This post was originally published on July 25, 2015 on my now-defunct Wordpress.
About six weeks ago, I went to Yale to complete an intensive, nonpartisan campaign training program. It was equally fun and grueling. I came home the following Saturday and slept for nearly eighteen hours with very little interruption–crawling out of bed only to eat tacos with my roommates.
So when I say “grueling,” I mean “grueling.” Our schedules spanned from 8 am – 8 pm most nights, with few breaks in between, and we were expected to completed homework in the evenings. Our class of 75 or so women was divided into six groups for a campaign case study–a chance to apply everything we had learned during the day to a real life campaign (Feingold v. Johnson, for those who are interested). Each night after finishing the day’s lectures, receptions, etc., our team met in a conference room in our hotel and worked on that day’s “homework” for a few hours before climbing into bed around midnight.
Despite the jam-packed schedule, it really did feel like adult summer camp. At one point, one of my teammates and I were sitting in a hallway at 11 pm, working on some fake attack ads for our campaign case study. The ads we made were as cheesy as they were scathing, and we were basically laughing our asses off between takes. It reminded me of staying up late with my bunk mates at summer camp in Indiana and rehearsing skits for the talent show. It was fun, goofy, sweet… I had my own professional and political reasons for coming to the school, but I hadn’t really considered all the potential for fun.
In talking with other participants who were assigned to different teams, it seems as though my experience was rare. On other teams, competition ruled the day. On the last day of the campaign school, each group was expected to present their campaign plan. There was some talk of “winning” presentation day–like the group with the most in depth, professional campaign plan would get some kind of extra accolade for their achievement. Our group pretty quickly put that notion out of our minds. I’ll speak for myself, but it seemed that most of us knew that any “win” would be of symbolic nature only, and we were all too tired and punchy to be at the top of our games anyway.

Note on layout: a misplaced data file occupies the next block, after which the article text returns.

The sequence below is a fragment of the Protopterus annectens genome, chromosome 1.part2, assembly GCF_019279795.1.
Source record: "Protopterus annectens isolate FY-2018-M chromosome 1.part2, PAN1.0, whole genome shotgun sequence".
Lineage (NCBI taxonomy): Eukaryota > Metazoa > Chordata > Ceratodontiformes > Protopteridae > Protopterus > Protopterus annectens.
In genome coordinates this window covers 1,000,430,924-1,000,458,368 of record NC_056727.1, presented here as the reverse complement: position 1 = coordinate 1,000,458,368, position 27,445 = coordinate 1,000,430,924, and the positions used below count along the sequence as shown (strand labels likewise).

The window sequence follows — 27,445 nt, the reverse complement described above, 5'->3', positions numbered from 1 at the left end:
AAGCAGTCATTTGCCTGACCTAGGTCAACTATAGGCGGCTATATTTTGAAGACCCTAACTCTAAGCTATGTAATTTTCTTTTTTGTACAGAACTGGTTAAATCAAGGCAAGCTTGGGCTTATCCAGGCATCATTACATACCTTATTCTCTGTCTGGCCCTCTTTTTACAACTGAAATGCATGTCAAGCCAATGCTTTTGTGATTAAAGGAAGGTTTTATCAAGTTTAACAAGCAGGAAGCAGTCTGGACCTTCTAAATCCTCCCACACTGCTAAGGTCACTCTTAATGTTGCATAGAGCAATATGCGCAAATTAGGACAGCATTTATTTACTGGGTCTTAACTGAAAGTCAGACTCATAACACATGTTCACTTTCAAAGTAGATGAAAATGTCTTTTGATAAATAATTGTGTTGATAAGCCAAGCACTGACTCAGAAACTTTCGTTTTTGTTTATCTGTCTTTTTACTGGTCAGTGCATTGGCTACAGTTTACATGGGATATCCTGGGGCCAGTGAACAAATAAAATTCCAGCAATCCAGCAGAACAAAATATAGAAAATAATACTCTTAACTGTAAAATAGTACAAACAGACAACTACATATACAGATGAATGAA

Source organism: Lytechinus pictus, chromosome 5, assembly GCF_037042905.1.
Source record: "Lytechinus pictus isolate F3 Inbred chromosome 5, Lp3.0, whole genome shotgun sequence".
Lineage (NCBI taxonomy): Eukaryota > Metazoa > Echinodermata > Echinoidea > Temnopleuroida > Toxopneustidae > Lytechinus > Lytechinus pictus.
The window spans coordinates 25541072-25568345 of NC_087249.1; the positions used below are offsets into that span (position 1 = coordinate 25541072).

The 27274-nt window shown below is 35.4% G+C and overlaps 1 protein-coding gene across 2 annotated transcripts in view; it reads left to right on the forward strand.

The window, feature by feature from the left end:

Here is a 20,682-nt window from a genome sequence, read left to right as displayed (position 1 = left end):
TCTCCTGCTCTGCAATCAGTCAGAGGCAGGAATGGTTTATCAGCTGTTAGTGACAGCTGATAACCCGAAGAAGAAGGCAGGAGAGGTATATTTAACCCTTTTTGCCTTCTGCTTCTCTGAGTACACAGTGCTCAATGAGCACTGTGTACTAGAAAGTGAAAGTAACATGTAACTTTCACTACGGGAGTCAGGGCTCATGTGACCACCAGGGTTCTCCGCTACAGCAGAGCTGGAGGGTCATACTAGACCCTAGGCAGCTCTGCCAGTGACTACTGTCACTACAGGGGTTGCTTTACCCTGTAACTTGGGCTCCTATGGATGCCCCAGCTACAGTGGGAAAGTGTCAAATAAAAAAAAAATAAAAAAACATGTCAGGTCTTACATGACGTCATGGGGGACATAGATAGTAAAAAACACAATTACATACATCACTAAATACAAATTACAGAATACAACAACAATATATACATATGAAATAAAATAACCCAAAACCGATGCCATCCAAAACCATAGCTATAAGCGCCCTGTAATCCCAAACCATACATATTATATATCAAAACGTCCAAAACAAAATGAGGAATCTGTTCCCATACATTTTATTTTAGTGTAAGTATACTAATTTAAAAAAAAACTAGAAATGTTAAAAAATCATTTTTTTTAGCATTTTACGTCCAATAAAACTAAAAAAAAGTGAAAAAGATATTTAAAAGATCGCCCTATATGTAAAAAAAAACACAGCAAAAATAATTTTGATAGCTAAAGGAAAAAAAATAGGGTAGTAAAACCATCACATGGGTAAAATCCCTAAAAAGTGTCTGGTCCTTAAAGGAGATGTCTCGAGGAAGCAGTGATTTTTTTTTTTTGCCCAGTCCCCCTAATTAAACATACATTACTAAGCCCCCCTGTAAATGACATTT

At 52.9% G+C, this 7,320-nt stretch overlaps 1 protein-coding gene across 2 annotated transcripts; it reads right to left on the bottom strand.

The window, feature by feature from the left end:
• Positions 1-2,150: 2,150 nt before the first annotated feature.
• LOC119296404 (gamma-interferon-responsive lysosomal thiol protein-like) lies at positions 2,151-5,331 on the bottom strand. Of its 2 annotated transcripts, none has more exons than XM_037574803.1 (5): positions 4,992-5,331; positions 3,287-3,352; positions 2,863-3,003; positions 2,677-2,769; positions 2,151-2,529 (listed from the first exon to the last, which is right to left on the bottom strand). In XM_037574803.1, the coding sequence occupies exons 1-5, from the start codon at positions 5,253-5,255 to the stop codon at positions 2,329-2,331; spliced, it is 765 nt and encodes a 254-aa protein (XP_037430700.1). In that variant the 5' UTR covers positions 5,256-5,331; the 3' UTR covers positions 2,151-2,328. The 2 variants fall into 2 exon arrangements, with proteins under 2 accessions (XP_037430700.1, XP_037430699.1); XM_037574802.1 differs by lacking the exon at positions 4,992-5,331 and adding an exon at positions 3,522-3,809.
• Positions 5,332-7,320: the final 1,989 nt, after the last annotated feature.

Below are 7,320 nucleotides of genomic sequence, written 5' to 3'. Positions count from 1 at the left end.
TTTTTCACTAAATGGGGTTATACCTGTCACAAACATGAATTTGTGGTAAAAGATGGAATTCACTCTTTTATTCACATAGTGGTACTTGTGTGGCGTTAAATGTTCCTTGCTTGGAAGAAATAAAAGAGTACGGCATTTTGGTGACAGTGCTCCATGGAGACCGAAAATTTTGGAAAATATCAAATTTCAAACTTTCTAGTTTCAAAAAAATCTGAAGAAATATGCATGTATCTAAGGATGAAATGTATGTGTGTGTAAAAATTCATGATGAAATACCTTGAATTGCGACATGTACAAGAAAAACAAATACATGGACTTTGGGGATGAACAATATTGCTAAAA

I think in politics, there’s this idea that you have to be a shark to get anywhere–that to succeed, you have to have this “take no prisoners” attitude. I saw it at the campaign school. I’ve seen with the interns I work with, with some of the younger people I rub shoulders with at events. And yes, it’s true that you have to be direct and sharp and confident and thick-skinned at times. But do you really have to be a shark? No. Not at all. In fact, I’m pretty convinced that the people who try to be power players always end up looking like morons.
How do you get ahead in politics, then? Make it about the people you’re supporting–your candidate, your boss, your constituents, etc. Be as helpful as possible. Be mindful about the ways in which you present new ideas, problems, solutions. Be funny, charming, likable, energetic. And don’t get so caught up in sniffing out the blood in the water that you forget how fun it can be to be part of a team, working to shape the world and make history.
So at the end of the week, no one even “won” the case study assignment. I think any mention of competition was a ruse to get us to take it seriously. But when I think about the warm, funny, congratulatory emails exchanged between my teammates after our presentation, I can’t help but feel that our team–our sharkless team–was the real winner that week.